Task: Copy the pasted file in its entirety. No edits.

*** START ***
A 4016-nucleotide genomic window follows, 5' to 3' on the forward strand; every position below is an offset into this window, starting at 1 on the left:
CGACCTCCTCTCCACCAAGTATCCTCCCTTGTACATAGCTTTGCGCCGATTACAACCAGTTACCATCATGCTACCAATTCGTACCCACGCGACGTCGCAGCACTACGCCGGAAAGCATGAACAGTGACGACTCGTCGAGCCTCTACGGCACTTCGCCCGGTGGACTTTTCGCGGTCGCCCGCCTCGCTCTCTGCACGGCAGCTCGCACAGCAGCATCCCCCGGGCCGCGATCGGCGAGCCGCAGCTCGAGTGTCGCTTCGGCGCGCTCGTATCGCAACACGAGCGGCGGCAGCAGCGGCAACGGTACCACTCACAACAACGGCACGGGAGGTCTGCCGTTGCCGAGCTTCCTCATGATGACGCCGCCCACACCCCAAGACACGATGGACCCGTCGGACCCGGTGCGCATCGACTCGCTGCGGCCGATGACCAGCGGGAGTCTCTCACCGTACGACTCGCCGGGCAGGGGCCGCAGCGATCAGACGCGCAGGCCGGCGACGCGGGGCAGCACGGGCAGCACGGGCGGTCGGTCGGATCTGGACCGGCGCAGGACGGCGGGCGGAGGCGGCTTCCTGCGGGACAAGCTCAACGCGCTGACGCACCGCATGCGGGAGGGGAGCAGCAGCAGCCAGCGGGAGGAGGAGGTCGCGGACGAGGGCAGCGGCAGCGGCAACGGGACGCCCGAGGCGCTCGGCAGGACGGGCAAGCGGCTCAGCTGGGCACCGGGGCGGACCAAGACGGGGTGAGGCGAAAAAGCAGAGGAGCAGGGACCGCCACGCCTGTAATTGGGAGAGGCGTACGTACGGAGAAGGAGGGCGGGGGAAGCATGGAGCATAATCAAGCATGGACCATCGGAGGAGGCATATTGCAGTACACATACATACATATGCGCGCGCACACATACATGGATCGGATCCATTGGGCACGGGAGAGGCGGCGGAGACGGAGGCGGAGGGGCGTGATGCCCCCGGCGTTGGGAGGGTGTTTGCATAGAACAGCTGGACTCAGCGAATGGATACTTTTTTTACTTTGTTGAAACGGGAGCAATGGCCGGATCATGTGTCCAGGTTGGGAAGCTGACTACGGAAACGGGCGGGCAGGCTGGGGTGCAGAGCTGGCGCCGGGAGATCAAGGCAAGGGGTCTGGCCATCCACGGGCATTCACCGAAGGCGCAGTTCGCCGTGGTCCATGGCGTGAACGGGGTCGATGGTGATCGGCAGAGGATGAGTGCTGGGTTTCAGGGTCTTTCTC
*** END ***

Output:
A 4016-nucleotide genomic window follows, 5' to 3' on the forward strand; every position below is an offset into this window, starting at 1 on the left:
CGACCTCCTCTCCACCAAGTATCCTCCCTTGTACATAGCTTTGCGCCGATTACAACCAGTTACCATCATGCTACCAATTCGTACCCACGCGACGTCGCAGCACTACGCCGGAAAGCATGAACAGTGACGACTCGTCGAGCCTCTACGGCACTTCGCCCGGTGGACTTTTCGCGGTCGCCCGCCTCGCTCTCTGCACGGCAGCTCGCACAGCAGCATCCCCCGGGCCGCGATCGGCGAGCCGCAGCTCGAGTGTCGCTTCGGCGCGCTCGTATCGCAACACGAGCGGCGGCAGCAGCGGCAACGGTACCACTCACAACAACGGCACGGGAGGTCTGCCGTTGCCGAGCTTCCTCATGATGACGCCGCCCACACCCCAAGACACGATGGACCCGTCGGACCCGGTGCGCATCGACTCGCTGCGGCCGATGACCAGCGGGAGTCTCTCACCGTACGACTCGCCGGGCAGGGGCCGCAGCGATCAGACGCGCAGGCCGGCGACGCGGGGCAGCACGGGCAGCACGGGCGGTCGGTCGGATCTGGACCGGCGCAGGACGGCGGGCGGAGGCGGCTTCCTGCGGGACAAGCTCAACGCGCTGACGCACCGCATGCGGGAGGGGAGCAGCAGCAGCCAGCGGGAGGAGGAGGTCGCGGACGAGGGCAGCGGCAGCGGCAACGGGACGCCCGAGGCGCTCGGCAGGACGGGCAAGCGGCTCAGCTGGGCACCGGGGCGGACCAAGACGGGGTGAGGCGAAAAAGCAGAGGAGCAGGGACCGCCACGCCTGTAATTGGGAGAGGCGTACGTACGGAGAAGGAGGGCGGGGGAAGCATGGAGCATAATCAAGCATGGACCATCGGAGGAGGCATATTGCAGTACACATACATACATATGCGCGCGCACACATACATGGATCGGATCCATTGGGCACGGGAGAGGCGGCGGAGACGGAGGCGGAGGGGCGTGATGCCCCCGGCGTTGGGAGGGTGTTTGCATAGAACAGCTGGACTCAGCGAATGGATACTTTTTTTACTTTGTTGAAACGGGAGCAATGGCCGGATCATGTGTCCAGGTTGGGAAGCTGACTACGGAAACGGGCGGGCAGGCTGGGGTGCAGAGCTGGCGCCGGGAGATCAAGGCAAGGGGTCTGGCCATCCACGGGCATTCACCGAAGGCGCAGTTCGCCGTGGTCCATGGCGTGAACGGGGTCGATGGTGATCGGCAGAGGATGAGTGCTGGGTTTCAGGGTCTTTCTC